Far from leading by example, captain Harmanpreet Kaur’s form has been a huge cause for concern in the Indian cricket team’s opening encounters at the ICC Women’s T20 World Cup 2020.
India defeated New Zealand by three runs to record their third successive win at the ICC Women’s T20 World Cup in Melbourne, Australia, on February 27. With the victory, they became the first side to book their spot in the semifinals of the 10-team tournament.
Despite their 100 percent record at the tournament, it has not been an imperious run by the Indian women. Each of their matches have been close encounters. Against New Zealand, a batting collapse in the middle overs meant India went from 80 for in 11 overs to just 133 for 8 in 20 overs. The victory was thanks — in large part — to the bowlers who restricted New Zealand to 130/6.
Truth be told the Indian side has been struggling to get the batting order firing on all cylinders for the past two years now.The lower middle-order has been iffy, and despite strong performances from the top batters, the team has been returning below par scores, leaving it to the bowlers to eke out victories. It is a habit that has stayed with them through the World Cup and India have a lot to worry about ahead of their final group game against Sri Lanka and the all-important knockouts, including the form of their star player, skipper Harmanpreet Kaur.
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The scoreboard paints a telling picture. In the last three matches, Indian batters have struggled to post match altering totals. Each of their totals — 132 against Australia, 142 against Bangladesh and 133 against New Zealand— have been chaseable. In each match, they got off the mark with quick starts — courtesy Shafali Verma — before losing way post the 10-over mark.
Even though India have topped Group A, and the logic goes that one should not tinker with a winning combination, there have been calls within the team management to tweak things so that they are ready for the do-or-die scenario of the semis.
In as much as Verma has been brilliant she hasn’t been left with much backup. In an eerie coincidence the Indian women’s team seems to play exactly like their men counterparts did in England last summer. An over reliance on a Rohit Sharma cost India then.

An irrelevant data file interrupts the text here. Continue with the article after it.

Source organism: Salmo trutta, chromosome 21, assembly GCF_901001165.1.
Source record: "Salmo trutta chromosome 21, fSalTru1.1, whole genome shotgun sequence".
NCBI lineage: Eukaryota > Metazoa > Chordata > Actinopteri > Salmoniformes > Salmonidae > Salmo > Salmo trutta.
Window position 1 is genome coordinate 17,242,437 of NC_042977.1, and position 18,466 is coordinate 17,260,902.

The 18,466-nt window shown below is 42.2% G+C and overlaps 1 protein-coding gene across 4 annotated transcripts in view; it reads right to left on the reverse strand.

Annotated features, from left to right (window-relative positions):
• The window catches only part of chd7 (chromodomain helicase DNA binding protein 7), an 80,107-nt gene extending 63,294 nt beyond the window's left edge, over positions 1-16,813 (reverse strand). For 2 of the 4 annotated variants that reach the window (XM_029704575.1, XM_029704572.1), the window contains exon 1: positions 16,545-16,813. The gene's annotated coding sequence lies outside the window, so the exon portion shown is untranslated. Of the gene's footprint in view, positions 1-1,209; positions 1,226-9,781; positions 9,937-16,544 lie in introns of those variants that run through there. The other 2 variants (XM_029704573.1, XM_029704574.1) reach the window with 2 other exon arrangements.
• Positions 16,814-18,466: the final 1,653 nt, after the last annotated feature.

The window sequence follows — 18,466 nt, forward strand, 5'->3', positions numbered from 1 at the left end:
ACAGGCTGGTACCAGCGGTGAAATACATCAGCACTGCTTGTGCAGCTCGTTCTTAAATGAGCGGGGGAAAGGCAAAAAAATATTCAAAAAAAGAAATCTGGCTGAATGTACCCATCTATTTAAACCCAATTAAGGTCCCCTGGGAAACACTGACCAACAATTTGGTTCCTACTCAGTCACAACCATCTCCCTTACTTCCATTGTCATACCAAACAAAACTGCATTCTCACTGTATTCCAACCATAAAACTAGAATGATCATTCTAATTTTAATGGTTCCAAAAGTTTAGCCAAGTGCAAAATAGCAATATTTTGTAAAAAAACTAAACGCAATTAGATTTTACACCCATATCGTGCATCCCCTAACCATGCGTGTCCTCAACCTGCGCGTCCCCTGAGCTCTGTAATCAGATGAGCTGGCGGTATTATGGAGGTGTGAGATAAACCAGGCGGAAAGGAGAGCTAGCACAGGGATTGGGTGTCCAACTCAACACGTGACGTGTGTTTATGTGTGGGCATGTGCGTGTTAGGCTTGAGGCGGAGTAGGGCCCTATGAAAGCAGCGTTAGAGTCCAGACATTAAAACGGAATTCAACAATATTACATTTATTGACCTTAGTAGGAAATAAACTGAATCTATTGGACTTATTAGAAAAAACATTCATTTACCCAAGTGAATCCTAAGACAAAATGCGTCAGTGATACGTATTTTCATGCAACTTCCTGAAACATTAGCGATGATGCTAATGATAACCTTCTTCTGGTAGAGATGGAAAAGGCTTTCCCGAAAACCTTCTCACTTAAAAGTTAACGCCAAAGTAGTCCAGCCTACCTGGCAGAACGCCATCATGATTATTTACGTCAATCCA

With the middle order in disarray and captain Harmanpreet’s form the centre of attention the danger of over reliance on Verma is very real. Add to that next to no real contributions from the likes of Jemimah Rodrigues or Smriti Mandhana and things don’t look as rosy as the results suggest.
Harmanpreet has been the sorriest of the lot, having not touched double figures in any of the matches. She scored 2 against Australia, 8 against Bangladesh and a measly 1 against New Zealand. The glare and pressure is on her at the moment. She would be expected to take the lead by example as far as personal performance is concerned, once the business end of the tournament begins.
To her credit though, this team is not like the men’s team. They are open about their faults. Harmanpreet acknowledged the team’s shortcomings during a media interaction after the match.
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“In the last three games we learnt a lot,” she said. “We made the same mistakes (while batting). We had a good first 10 overs, after that we didn't carry the momentum. We will focus on that and try to give our best. We did bowl well in patches. Sometimes we are not up to the mark, not bowling to our plans. Now we are going to the hard games and we can’t make silly mistakes. Shafali (Verma) is giving us a good start, her initial runs are crucial for us.”
The Indian skipper knows the importance of the only consistent batter in the mix at the moment. But the law of averages is likely to catch up with Verma, who opens the innings for India. She has, so far, scored 29, 39 and 46 for a total of 114 from three games. However, it is evident that even she has not been able to convert the starts into bigger scores. Perhaps that has got to do with the added pressure on her as wickets tumble at the other end.
Tanya Bhatia provided Verma company against New Zealand, sharing a 50-run stand with the opener. That partnership proved crucial. Consistency and momentum is key, she said during the post match press conference and expressed hope that the players would buckle up for the upcoming matches. “The results are in our favour and we need to keep up the momentum. If we do that, we will do well,” she said.
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On the bowling front, things have been much better. In many ways, Poonam Yadav and pacer Shikha Pandey, have been the game savers for India. Yadav, with her leg-spin, has picked up eight wickets so far in the tournament. However, she has had an off game already, taken to the cleaners by New Zealand’s Amelia Kerr in the third match.
Pandey, meanwhile, has been able to successfully fill the void left by the absence of Jhulan Goswami having scalped seven wickets so far in the tournament.
Stats apart, it is clear, especially from the match against New Zealand, that opposition teams know the chinks in the Indian set-up. Unless the whole side works as a unit, with each player delivering the goods in their personal capacity, things are going to be tricky going ahead.
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